“Bandit Queen,” based on the true story of the controversial female warrior Phoolan Devi, is a provocative film that divided critics due to its one-sided portraiture, bloody violence, and ultimate repudiation by Devi herself of this version of her life.
Devi (Seema Biswas), married at age 11, is abandoned by her husband when she resists his advances, which makes her an outcast. After being gang-raped by some upper-caste men, she gets her revenge by organizing a brutal massacre on the men’s village.
In the late 1970s and early 1980s, Devi leads a band of latter-day Robin Hoods on raids against landowners in Central India, often taking their spoils and redistributing them to poor tenant farmers.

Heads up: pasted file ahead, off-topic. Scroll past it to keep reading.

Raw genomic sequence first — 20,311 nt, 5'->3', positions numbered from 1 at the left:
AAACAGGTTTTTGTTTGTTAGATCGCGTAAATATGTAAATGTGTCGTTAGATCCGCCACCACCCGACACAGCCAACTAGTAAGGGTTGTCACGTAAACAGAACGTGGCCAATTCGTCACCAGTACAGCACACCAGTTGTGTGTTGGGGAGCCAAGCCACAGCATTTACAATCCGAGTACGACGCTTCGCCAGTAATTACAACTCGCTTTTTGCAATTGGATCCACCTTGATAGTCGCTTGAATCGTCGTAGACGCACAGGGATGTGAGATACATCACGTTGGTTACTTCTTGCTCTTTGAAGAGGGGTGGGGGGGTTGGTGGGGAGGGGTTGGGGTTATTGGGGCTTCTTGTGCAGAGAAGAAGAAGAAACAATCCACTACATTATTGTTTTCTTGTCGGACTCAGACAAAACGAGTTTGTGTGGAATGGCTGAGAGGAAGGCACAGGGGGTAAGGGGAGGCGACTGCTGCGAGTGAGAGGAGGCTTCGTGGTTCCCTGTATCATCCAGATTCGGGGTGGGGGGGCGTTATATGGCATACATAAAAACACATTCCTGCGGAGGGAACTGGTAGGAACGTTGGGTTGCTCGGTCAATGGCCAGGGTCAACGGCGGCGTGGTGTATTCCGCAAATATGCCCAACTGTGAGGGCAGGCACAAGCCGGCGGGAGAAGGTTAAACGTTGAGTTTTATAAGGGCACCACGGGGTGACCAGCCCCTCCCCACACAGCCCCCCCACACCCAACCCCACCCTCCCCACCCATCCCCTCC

Arrested in 1983, Devi becomes a folk hero and role model to many women who still live in rural India’s rigidly structured patriarchal society.
The film is handsomely produced and energetically directed by the then unknown Indian filmmaker Shekhar Kapur. After beginning his career in the “Bollywood” system, Kapur achieved international fame by directing the two “Elizabeth” biopics (1998, 2005), featuring the great actress Cate Blanchett in two Oscar-nominated performances.
“Bandit Queen” exposes a controversial aspect of Indian culture, while offering a portrait of female empowermen